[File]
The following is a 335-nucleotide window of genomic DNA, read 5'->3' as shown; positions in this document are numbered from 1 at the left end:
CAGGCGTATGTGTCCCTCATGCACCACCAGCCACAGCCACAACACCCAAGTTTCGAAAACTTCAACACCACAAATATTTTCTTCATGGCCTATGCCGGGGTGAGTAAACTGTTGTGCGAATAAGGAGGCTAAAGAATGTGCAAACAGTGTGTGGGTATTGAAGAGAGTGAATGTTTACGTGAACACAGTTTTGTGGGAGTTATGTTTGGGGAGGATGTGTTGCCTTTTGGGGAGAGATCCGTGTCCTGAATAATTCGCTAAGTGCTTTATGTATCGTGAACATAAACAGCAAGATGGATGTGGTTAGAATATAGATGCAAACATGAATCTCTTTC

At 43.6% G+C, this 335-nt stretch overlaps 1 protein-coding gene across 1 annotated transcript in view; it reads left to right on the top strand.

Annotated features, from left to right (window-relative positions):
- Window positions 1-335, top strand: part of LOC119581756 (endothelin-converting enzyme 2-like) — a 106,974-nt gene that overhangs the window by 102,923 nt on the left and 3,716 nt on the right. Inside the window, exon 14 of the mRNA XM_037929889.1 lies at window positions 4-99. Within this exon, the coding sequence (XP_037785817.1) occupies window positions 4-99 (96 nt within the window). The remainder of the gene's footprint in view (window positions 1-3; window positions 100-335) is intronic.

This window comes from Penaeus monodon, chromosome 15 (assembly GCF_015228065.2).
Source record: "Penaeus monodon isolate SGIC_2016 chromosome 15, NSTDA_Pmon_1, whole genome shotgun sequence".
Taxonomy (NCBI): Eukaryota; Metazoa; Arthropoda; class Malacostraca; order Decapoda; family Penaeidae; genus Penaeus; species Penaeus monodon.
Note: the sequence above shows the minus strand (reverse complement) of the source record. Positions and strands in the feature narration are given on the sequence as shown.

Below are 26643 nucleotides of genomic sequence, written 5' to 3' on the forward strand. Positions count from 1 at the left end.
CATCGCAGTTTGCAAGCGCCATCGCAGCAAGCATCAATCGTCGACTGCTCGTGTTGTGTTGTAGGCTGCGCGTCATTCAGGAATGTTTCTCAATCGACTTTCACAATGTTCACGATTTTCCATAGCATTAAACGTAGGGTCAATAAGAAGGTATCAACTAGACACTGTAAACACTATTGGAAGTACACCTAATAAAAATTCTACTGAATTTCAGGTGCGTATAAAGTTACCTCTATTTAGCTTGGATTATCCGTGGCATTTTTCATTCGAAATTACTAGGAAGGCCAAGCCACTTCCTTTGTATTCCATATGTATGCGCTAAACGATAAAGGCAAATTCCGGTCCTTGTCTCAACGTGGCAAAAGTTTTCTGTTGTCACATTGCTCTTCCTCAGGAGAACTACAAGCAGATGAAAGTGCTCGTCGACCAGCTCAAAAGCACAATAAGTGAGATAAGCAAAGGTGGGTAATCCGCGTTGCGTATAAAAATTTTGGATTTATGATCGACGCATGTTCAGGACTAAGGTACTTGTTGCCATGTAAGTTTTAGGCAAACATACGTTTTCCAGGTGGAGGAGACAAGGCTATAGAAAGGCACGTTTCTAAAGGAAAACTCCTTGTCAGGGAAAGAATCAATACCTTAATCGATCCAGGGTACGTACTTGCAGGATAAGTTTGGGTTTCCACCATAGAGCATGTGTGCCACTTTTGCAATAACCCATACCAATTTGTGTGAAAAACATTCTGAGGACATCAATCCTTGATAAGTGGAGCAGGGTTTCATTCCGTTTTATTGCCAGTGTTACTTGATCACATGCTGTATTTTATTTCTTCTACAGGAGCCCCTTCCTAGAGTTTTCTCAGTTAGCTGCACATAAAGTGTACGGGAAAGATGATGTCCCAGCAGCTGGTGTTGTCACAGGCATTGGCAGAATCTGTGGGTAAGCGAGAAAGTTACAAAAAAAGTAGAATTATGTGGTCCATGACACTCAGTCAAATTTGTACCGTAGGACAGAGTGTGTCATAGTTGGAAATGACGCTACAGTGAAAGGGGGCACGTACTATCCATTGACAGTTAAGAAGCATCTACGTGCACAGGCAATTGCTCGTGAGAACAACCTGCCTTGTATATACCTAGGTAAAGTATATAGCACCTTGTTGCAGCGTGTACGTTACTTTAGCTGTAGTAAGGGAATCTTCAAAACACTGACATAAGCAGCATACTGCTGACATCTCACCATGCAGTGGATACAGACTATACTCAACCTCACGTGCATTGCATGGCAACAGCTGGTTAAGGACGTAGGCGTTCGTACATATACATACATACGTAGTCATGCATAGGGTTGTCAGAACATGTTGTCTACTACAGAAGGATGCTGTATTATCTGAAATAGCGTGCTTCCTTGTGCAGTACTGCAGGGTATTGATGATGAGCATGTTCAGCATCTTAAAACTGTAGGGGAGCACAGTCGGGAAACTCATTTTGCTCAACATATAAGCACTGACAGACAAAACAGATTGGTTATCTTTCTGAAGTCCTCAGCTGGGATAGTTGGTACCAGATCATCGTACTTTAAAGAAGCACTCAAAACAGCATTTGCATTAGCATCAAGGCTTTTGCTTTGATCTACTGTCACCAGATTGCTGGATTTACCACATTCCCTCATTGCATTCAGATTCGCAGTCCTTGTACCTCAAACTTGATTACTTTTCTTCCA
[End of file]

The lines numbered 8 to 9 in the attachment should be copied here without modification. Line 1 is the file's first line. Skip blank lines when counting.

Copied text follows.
Taxonomy (NCBI): Eukaryota; Metazoa; Arthropoda; class Malacostraca; order Decapoda; family Penaeidae; genus Penaeus; species Penaeus monodon.
Note: the sequence above shows the minus strand (reverse complement) of the source record. Positions and strands in the feature narration are given on the sequence as shown.